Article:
May 17, 2017 © Leeham Co.: Is Boeing’s complaint against Bombardier over the Delta
Air Lines CSeries deal merely a stalking horse for future action against Airbus?
This is the theory of one person LNC spoke with on the sidelines Tuesday at the annual Airfinance Journal Conference in New York.
Testimony in the Bombardier case begins this week.
Boeing filed the complaint April 27 with the US Department of Commerce and the International Trade Commission. The well-healed, financial aerospace giant alleged that Bombardier sold the CSeries to Delta for less than $20m (a figure BBD denies).
But Boeing’s complaint, which was widely ridiculed among aviation trade press (including this one), may be more of a test case for future action against Airbus than it is about going after Bombardier, says the person at the AFJ conference.
Bombardier, which avoided bankruptcy only through government bailouts at the heart of the Boeing complaint, had revenues of C$16.3bn last year. Boeing had revenues in 2016 of $96.1bn—roughly six times the size.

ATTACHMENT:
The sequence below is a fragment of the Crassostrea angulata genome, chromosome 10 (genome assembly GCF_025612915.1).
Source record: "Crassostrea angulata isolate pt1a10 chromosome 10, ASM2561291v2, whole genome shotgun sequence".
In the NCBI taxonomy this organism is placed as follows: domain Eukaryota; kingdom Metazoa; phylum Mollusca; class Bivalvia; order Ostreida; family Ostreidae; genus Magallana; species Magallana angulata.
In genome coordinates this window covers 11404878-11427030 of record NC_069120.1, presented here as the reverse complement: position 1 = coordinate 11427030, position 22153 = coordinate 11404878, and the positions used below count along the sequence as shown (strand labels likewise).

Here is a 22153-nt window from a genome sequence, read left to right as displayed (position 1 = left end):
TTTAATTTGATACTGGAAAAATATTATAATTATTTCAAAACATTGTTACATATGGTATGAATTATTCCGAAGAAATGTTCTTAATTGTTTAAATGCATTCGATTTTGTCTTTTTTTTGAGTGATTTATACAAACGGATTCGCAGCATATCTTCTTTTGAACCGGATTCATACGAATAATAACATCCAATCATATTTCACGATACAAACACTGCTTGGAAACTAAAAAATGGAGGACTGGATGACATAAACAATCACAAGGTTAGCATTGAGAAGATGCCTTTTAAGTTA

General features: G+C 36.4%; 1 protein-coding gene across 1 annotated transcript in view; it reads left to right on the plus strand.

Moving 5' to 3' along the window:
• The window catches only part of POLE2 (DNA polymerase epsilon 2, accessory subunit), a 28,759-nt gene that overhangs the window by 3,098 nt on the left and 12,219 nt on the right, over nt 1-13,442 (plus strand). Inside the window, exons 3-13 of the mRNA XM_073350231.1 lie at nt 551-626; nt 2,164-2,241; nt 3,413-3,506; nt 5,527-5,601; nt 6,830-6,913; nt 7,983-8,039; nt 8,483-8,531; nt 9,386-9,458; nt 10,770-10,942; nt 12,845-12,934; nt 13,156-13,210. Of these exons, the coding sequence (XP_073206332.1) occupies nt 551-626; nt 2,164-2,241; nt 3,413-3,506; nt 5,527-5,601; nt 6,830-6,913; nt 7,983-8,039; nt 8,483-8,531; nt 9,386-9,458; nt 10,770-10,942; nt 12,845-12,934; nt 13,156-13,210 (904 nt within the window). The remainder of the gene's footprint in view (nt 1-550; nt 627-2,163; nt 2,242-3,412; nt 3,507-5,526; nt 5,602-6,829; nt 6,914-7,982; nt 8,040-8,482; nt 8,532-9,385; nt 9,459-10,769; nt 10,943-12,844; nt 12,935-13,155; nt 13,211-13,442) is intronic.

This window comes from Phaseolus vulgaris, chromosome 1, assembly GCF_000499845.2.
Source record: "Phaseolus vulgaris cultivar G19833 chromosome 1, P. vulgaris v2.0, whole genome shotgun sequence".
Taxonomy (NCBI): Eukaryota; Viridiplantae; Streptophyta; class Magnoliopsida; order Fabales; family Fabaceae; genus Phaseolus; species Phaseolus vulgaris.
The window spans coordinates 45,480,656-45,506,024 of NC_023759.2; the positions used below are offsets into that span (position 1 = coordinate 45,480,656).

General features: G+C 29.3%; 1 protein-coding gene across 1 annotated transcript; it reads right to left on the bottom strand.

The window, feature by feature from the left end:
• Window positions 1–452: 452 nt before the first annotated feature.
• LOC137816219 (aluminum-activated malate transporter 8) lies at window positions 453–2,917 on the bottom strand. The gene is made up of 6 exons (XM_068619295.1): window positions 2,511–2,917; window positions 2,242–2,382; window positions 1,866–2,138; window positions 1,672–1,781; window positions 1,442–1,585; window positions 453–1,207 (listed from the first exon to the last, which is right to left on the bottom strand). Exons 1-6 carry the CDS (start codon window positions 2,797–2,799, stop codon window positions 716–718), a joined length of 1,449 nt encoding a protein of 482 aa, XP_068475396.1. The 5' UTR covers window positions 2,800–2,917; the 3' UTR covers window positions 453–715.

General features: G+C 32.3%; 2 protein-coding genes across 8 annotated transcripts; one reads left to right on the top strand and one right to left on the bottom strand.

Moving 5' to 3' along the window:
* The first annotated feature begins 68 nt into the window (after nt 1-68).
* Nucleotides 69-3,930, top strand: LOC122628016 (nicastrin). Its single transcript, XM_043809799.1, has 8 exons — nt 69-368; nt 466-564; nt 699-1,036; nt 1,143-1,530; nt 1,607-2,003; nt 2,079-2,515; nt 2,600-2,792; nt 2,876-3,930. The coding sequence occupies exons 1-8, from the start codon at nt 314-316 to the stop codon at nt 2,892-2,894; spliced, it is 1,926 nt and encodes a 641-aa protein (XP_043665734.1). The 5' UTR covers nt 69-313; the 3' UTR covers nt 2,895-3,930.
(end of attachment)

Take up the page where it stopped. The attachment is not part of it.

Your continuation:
Poor Boeing. Teeny, tiny Bombardier and its Delta deal for 75 CSeries makes it impossible for Boeing to develop new airplanes and provide a good return for shareholders. At least that’s what Boeing claims in its complaint.
Boeing’s complaint with the US government and the ITC breaks new ground, according to the person at AFJ’s conference. There hasn’t been a similar complaint in the past and the ignorance of the complex issues of launch customer pricing and related issues in the is apparent, he says.
While the World Trade Organization, where Airbus and Boeing traded complaints in cases that continue over 12 years, is used to these and ostensibly is impartial, the ITC and US DOC tends to be biased toward the complaining party, this person says—in this case, Boeing.
Boeing officials are frustrated that the WTO case continues to drag on through appeals. The WTO found Airbus and Boeing guilty of receiving illegal subsidies. Boeing and the US government claim the amounts to Airbus are far more egregious than to Boeing. Thus, they want authority to levy penalties in the case, even though it’s unclear whether it will be against Airbus or another industry.
If Boeing prevails with the US and ITC, then a complaint may follow against Airbus, it’s suggested.
It’s an interesting theory. And one worth watching.